It is saved, more or less, by the incredible FX and sheer ENERGY of the film though. Summer of 1996 was essentially the first big CGI summer, since Jurassic Park came out in 1993 and it took about three years for everyone else to develop, produce, and release their own CGI spectacles. So you had Twister, ID4, Eraser, Escape From LA, plus CGI “trickery” films like Multiplicity and The Nutty Professor, all coming out at the same time (ironic footnote - Michael Bay’s The Rock was one of the smaller budgeted films of that summer). Frighteners looked better than just about all of them, and still holds up today (if I liked the movie more, it would be a definite Blu-Ray request). And unlike a lot of those films, the effects were used to tell the story (it’s about ghosts, after all) instead of being designed around them like Twister (“OK, we have these awesome destruction scenes! Shit, we need something to bridge them....”). And Jackson was in fine form as a director; it’s got his trademark low angle close-ups and stuff, plus the camera never stops moving (but not in the Bay way, the shots usually last more than a few seconds). He fails miserably at making New Zealand look like a “small American town”, but I was amazed to discover how small the budget was on the film; I would have guessed at LEAST double what it was, especially with visual effects in pretty much every shot of the film’s final hour.
The DVD comes jam-packed with the type of stuff that would make me cream if I loved the movie (and it does have its fans - my friend Matt prefers it to just about every other Jackson film, including the LOTRs). There’s a commentary (haven’t listened yet), the trailer, and a nice storyboard piece that runs 45 minutes. Jackson explains how he hates sitting there skipping through the images with the chapter skip button, so he filmed all of the boards and set them to Danny Elfman’s woefully generic Danny Elfman-y score, providing occasional narration with what is going on or why things changed. It takes patience to get through the whole thing (I nodded off) but it’s the best way of presenting storyboards that I can recall.
The other side of the disc has the real meat: a 3 hr+ documentary about the film’s production. It’s not straightforward like other lengthy docs, I think it was originally broken up into sections (pre-production, casting, etc) on the laserdisc release - but it’s a terrific piece all the same. Having watched the pointlessly overlong Halloween documentary recently, I know these things can flounder, but this one is precisely what I would want from such a lengthy endeavor. Jackson is constantly providing insight and context for what we are seeing, the post production process is covered at length, and, for me anyway, it actually feels shorter than the film itself, despite being an hour longer. My only complaint is that we have to deal with Richard Taylor, a man with such a sleepy and nasally voice that it actually kept me from watching the extras on the TTT and ROTK DVDs, because I couldn’t bear to hear him yammer on anymore after I went through the ENTIRE Fellowship 4 disc set a few years back (including the commentaries, it takes a total of 24 hrs to “complete” the set). But his 1996 hair was delightful, so I guess it’s OK.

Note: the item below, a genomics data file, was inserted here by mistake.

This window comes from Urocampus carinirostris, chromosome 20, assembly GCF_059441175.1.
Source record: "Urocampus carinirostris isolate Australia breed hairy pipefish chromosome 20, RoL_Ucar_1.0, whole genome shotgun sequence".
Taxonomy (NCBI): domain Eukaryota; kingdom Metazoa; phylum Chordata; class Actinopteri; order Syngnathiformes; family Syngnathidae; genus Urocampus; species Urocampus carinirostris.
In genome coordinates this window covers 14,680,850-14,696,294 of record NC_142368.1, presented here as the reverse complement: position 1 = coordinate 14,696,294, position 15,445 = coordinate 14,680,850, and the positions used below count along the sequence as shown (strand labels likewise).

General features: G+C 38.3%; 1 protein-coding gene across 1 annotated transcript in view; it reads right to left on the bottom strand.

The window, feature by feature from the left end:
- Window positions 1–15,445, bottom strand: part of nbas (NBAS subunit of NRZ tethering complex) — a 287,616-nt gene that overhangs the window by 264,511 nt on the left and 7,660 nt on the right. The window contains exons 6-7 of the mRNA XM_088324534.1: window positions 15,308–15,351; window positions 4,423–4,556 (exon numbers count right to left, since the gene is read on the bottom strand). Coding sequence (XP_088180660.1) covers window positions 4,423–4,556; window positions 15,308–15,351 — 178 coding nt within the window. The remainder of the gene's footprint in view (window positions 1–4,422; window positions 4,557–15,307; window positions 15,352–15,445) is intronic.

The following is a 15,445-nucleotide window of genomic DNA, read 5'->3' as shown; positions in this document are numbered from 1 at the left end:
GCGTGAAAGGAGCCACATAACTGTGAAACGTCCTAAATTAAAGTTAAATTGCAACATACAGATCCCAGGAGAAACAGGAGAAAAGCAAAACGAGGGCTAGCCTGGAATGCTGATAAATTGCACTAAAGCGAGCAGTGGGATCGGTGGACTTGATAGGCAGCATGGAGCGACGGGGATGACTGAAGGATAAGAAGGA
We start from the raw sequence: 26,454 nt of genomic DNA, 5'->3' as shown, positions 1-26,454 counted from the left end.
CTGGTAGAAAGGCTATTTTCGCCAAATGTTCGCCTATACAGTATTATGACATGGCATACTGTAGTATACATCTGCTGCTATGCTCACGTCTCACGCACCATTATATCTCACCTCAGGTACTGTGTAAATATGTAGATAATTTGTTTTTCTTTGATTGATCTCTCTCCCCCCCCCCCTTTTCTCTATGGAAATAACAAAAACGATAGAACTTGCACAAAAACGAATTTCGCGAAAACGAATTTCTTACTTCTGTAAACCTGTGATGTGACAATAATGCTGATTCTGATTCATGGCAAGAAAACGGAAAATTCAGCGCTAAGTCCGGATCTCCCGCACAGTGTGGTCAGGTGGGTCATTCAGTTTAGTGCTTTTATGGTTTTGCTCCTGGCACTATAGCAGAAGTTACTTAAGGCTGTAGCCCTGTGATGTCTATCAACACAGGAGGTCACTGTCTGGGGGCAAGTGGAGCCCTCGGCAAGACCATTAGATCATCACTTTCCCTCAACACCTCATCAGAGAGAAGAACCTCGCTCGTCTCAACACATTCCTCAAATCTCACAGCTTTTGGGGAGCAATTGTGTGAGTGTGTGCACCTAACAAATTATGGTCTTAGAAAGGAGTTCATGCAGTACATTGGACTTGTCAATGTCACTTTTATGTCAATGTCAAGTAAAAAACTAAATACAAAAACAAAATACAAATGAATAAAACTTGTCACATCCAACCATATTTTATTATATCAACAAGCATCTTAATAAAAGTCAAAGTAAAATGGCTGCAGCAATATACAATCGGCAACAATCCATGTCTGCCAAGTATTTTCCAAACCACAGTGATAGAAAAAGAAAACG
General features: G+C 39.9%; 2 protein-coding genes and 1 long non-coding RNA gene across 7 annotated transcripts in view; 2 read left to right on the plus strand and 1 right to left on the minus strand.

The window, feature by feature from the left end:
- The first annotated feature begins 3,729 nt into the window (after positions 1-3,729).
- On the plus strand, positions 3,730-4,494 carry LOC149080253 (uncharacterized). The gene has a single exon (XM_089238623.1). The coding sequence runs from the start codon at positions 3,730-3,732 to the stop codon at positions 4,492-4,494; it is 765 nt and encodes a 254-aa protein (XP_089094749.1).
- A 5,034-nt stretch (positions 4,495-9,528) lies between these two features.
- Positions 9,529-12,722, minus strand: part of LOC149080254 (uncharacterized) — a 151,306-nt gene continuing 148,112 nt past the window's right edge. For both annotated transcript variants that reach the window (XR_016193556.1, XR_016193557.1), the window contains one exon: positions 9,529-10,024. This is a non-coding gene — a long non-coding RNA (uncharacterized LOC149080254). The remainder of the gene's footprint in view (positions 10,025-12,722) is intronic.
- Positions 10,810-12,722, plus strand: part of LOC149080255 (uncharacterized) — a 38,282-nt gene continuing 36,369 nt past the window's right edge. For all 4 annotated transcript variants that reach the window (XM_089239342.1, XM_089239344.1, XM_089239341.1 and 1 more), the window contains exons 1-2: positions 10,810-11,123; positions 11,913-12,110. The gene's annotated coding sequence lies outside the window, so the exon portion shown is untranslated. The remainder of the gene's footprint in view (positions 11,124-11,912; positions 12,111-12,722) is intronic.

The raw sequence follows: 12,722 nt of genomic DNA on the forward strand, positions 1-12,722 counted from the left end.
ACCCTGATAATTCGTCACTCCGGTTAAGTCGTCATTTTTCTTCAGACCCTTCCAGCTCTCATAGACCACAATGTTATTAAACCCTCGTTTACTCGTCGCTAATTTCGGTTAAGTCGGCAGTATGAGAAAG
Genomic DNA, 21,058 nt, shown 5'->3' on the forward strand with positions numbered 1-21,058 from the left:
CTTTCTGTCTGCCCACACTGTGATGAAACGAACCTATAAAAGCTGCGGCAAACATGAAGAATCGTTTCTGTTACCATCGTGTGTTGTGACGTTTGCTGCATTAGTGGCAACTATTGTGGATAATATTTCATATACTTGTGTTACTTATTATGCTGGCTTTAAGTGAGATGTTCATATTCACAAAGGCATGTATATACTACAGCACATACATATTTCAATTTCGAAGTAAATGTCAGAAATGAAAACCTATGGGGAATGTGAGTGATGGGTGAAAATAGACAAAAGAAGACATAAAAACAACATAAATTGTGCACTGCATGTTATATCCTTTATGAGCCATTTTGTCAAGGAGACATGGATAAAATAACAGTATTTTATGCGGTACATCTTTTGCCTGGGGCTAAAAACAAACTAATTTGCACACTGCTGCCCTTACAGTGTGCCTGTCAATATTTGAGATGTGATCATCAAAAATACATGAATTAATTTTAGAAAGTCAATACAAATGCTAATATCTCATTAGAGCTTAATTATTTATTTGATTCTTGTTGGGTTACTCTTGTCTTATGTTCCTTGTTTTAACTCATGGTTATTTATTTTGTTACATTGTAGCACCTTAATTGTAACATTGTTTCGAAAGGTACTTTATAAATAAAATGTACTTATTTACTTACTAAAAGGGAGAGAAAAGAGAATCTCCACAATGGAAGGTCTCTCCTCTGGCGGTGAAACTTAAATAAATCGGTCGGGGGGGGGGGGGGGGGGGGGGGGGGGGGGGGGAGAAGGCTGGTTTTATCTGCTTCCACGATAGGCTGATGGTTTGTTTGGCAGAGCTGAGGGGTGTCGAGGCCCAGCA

Peter Jackson is one of our most gifted filmmakers; few would argue that. But like Sam Raimi, I think he works better with limited funds. I enjoy the LOTR films just fine, but he had blank checks to work with on the 2nd and 3rd films (so it’s not really surprising that I liked the first one the best), and none of them are as interesting to me as Brain Dead or Meet The Feebles. Someone needs to rein him in. I mean, how the fuck did he spend 200 million on Lovely Bones? I read that book, it’s about a ghost watching her family muck about for a few years before her killer slips on the ice and dies. I could have filmed it for 20 million, half of which would be spent on acquiring the rights to Josh Todd’s incredible song of the same name. Hopefully, he will take a cue from Raimi and do his own Drag Me To Hell. In the meantime, The Frighteners will have to do as the last time he was working without the entire world at his fingertips, and it’s a shame that it’s not as good as its potential.
What say you?
P.S. In case you were wondering, Ms. Wing was still quite attractive in 1996, despite being made up to look like a WASP-y matron.